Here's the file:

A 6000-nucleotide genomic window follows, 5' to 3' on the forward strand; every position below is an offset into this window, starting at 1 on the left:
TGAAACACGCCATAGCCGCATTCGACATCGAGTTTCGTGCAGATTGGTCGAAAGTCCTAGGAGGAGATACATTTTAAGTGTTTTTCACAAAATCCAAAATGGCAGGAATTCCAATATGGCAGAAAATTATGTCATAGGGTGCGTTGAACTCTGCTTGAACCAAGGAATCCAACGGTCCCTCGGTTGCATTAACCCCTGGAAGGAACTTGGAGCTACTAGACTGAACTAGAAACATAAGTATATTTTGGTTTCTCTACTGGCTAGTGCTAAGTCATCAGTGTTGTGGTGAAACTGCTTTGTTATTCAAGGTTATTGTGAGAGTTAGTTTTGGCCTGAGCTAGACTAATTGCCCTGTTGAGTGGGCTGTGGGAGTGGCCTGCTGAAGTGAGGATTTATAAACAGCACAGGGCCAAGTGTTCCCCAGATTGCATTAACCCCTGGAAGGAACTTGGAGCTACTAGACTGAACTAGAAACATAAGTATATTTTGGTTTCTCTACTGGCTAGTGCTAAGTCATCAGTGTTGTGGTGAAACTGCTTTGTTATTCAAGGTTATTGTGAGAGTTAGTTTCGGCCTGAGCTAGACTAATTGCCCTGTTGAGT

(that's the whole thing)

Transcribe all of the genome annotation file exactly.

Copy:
A 6000-nucleotide genomic window follows, 5' to 3' on the forward strand; every position below is an offset into this window, starting at 1 on the left:
TGAAACACGCCATAGCCGCATTCGACATCGAGTTTCGTGCAGATTGGTCGAAAGTCCTAGGAGGAGATACATTTTAAGTGTTTTTCACAAAATCCAAAATGGCAGGAATTCCAATATGGCAGAAAATTATGTCATAGGGTGCGTTGAACTCTGCTTGAACCAAGGAATCCAACGGTCCCTCGGTTGCATTAACCCCTGGAAGGAACTTGGAGCTACTAGACTGAACTAGAAACATAAGTATATTTTGGTTTCTCTACTGGCTAGTGCTAAGTCATCAGTGTTGTGGTGAAACTGCTTTGTTATTCAAGGTTATTGTGAGAGTTAGTTTTGGCCTGAGCTAGACTAATTGCCCTGTTGAGTGGGCTGTGGGAGTGGCCTGCTGAAGTGAGGATTTATAAACAGCACAGGGCCAAGTGTTCCCCAGATTGCATTAACCCCTGGAAGGAACTTGGAGCTACTAGACTGAACTAGAAACATAAGTATATTTTGGTTTCTCTACTGGCTAGTGCTAAGTCATCAGTGTTGTGGTGAAACTGCTTTGTTATTCAAGGTTATTGTGAGAGTTAGTTTCGGCCTGAGCTAGACTAATTGCCCTGTTGAGT